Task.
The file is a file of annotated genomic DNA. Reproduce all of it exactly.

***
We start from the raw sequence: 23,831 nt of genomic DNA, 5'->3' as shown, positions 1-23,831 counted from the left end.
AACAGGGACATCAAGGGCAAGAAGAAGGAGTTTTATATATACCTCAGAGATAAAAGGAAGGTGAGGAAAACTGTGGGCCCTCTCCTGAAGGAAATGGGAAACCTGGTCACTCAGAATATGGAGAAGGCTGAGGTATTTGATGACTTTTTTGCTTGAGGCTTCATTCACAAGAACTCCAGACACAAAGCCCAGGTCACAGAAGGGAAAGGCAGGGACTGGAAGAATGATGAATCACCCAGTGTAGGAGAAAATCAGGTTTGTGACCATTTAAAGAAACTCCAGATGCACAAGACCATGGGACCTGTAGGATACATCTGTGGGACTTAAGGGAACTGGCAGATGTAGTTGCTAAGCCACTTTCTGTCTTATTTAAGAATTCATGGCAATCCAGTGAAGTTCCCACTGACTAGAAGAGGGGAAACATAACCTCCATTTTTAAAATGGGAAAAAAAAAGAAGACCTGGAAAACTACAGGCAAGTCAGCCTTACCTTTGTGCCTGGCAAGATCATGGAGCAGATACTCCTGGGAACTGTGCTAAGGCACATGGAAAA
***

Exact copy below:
We start from the raw sequence: 23,831 nt of genomic DNA, 5'->3' as shown, positions 1-23,831 counted from the left end.
AACAGGGACATCAAGGGCAAGAAGAAGGAGTTTTATATATACCTCAGAGATAAAAGGAAGGTGAGGAAAACTGTGGGCCCTCTCCTGAAGGAAATGGGAAACCTGGTCACTCAGAATATGGAGAAGGCTGAGGTATTTGATGACTTTTTTGCTTGAGGCTTCATTCACAAGAACTCCAGACACAAAGCCCAGGTCACAGAAGGGAAAGGCAGGGACTGGAAGAATGATGAATCACCCAGTGTAGGAGAAAATCAGGTTTGTGACCATTTAAAGAAACTCCAGATGCACAAGACCATGGGACCTGTAGGATACATCTGTGGGACTTAAGGGAACTGGCAGATGTAGTTGCTAAGCCACTTTCTGTCTTATTTAAGAATTCATGGCAATCCAGTGAAGTTCCCACTGACTAGAAGAGGGGAAACATAACCTCCATTTTTAAAATGGGAAAAAAAAAGAAGACCTGGAAAACTACAGGCAAGTCAGCCTTACCTTTGTGCCTGGCAAGATCATGGAGCAGATACTCCTGGGAACTGTGCTAAGGCACATGGAAAA